At Hearing on Panama FTA, Baucus Urges Movement

May 22, 2009 Bookmark and Share

Senate Finance Committee Chairman Max Baucus (D-Mont.) urged forward movement on a pending free trade agreement with Panama at a hearing on the subject held this week by his Committee.

The hearing featured witness testimony from the assistant U.S. trade representative for western hemisphere affairs; the chairman and CEO of Caterpillar; the policy director at AFL-CIO, which opposes movement on the agreement; and the president-elect of the National Pork Producers Council.

“Well over 90 percent of Panama’s products currently enter the United States duty-free under our trade preference programs,” Baucus said in a statement about the hearing. “It is high time that U.S. products get similar treatment in Panama. The time to move the FTA is now.”

The Panama agreement is seen as the most likely to move of three pending agreements, including separate measures negotiated with Colombia and South Korea. All three have been held up for more than a year, largely due to political disagreements. The Panama agreement continues to face hurdles including labor and banking concerns, and many of Baucus’ fellow Democrats do not agree with his desire to move forward quickly.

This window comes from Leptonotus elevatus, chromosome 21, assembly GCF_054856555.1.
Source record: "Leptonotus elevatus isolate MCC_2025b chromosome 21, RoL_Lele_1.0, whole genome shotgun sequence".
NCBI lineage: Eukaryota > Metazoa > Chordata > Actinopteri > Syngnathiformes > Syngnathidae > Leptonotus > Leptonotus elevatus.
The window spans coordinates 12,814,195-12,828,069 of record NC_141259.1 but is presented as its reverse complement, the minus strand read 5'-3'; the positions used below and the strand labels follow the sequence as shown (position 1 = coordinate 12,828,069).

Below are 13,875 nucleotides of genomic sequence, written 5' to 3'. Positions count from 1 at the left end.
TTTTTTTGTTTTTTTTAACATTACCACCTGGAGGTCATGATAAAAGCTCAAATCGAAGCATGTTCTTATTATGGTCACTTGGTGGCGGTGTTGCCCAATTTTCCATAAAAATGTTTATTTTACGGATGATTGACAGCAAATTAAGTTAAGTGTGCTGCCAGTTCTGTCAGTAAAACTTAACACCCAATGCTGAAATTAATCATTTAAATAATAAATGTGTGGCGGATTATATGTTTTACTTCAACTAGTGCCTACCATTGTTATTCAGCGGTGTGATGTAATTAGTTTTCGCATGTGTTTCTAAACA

NAWG and U.S. Wheat Associates support passage of all three agreements, and NAWG has actively pushed these measures on the Hill.

The full hearing can be viewed on the Senate Finance Web page,, under “Hearings”.

Also this week, Baucus introduced a bill, S. 1089, Promoting American Agricultural and Medical Exports to Cuba Act of 2009, to clarify payment terms for trade with Cuba and make agricultural trade with that country easier.

This is one of a number of bills introduced this session with respect to Cuba, including S. 428/H.R. 874, the Freedom to Travel to Cuba Act; H.R. 1737, Agricultural Export Facilitation Act of 2009; and three bills from House Ways and Means Chairman Charlie Rangel (D-N.Y.) relating to Cuba.

NAWG and U.S. Wheat also strongly support efforts to ease trade restrictions with Cuba, which cost the U.S. wheat industry an estimated $40 million per year.